It appears to me that the utility of a national policy in education is primarily as a political document addressing particularly the core constituency that the dominant political formation draws support from. There are of course conflicting interests within this core constituency. I see two distinct segments that see a common cause with each other and at the same time have conflicts of interest. One, the market forces and an upwardly mobile and fiercely aspirational middle class whose fortunes are critically aligned with those of the market forces; and two, those who are ideologically oriented towards cultural nationalism. It becomes imperative for a policy not to explicitly go against the ideological segment while painting the big picture. At the same time, the specific provisions of the policy, although couched in rhetoric, will need to give scope for multiple interpretations, ensuring that in practice these will not go against the interests of the middle class and the market. Ambiguity and vagueness are thus a virtue in policy formulation.

How does the NEP fare when compared with the earlier policies on education? Does it intend to replace scientific and secular principles with traditional Indian value systems?

It is not that NEP 2020 is totally at disjunction with the earlier national policies on education. There is continuity as well as shift of emphasis. Several key concepts invoked in NEP 2020 are similar to the ones used in NPE 1968 and NPE 1986. For instance, when envisaging an educated individual, scientific temper and ethical/moral values are categories that are used by all three policies. On the other hand, when it comes to citizenship, NEP 2020 talks about “engaged, productive and contributing citizens” (p.4), while the earlier policies talked about “creating a sense of common citizenship and culture and strengthening the national integration” (NPE 1968, p.2), and “contribut(ing) to national cohesion … and independence of mind and spirit” (NPE 1986/1992, p.4). NPE 1986/1992 is explicit in its invocation of democracy, socialism and secularism (p.4), and NPE 1968 has a clear mention of “realising the ideal of a socialist pattern of society” (p.2). However, these categories are conspicuous by their absence in NEP 2020.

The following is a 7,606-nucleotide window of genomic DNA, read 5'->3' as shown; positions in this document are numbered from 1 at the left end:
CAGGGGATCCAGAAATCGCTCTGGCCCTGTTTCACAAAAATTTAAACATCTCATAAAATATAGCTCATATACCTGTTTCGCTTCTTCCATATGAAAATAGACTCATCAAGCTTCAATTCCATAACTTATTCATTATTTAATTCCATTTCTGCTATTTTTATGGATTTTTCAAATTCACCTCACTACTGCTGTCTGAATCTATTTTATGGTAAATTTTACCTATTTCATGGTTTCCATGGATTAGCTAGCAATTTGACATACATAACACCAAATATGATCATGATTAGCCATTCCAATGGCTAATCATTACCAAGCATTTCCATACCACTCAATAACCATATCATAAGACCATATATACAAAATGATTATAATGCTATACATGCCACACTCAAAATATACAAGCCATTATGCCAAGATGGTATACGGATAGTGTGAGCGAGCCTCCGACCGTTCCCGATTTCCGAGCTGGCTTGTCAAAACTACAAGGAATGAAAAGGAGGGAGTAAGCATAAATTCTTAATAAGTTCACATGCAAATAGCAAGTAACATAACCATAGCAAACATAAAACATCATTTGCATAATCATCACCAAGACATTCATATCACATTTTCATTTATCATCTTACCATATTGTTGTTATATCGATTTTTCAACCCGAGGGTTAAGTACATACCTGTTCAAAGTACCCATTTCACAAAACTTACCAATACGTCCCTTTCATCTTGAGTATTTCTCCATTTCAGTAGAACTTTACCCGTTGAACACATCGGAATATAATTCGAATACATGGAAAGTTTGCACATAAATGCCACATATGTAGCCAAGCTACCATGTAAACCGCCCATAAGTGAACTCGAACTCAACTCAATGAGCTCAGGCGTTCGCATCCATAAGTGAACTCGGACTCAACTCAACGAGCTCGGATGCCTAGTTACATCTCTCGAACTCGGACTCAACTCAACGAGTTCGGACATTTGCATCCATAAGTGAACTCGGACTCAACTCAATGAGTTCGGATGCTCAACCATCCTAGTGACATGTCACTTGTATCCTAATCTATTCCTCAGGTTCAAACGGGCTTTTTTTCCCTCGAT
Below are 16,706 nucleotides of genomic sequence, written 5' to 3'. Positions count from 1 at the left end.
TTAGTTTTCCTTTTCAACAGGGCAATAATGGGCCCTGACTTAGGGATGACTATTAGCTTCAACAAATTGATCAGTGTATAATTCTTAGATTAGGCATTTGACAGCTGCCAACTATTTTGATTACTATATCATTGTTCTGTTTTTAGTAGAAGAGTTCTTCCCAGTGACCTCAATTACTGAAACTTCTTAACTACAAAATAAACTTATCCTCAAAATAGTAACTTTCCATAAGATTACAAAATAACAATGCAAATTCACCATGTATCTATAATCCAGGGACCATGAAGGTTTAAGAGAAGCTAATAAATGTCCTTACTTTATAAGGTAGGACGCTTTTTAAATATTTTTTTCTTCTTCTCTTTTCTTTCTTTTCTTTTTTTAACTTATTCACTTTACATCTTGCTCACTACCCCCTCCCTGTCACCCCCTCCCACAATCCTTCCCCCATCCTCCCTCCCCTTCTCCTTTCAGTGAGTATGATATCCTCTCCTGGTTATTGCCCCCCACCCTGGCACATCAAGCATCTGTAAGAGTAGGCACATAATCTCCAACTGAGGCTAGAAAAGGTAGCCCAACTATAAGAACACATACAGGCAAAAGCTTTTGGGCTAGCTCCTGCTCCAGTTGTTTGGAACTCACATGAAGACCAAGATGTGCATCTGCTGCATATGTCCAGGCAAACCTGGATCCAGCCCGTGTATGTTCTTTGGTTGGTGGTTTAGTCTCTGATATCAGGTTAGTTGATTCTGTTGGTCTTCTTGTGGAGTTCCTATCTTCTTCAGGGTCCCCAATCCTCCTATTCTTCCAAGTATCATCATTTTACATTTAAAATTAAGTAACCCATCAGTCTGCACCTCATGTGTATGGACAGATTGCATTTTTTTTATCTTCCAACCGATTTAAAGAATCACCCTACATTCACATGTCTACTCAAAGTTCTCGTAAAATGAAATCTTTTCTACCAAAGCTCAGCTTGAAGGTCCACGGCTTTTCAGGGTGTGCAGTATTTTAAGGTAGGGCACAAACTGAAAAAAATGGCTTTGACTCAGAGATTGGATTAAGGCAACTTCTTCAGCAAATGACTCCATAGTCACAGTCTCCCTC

Does this mean that NEP 2020 has jettisoned democracy, secularism and socialism from public discourse? Perhaps not. But, it is definitely attempting to normalise a discourse that does not display these categories prominently. That is how the present is sought to be depicted as distinct and disjointed from the past. These constitute posturing, and that is presumably what the core constituency wants to see in the policy.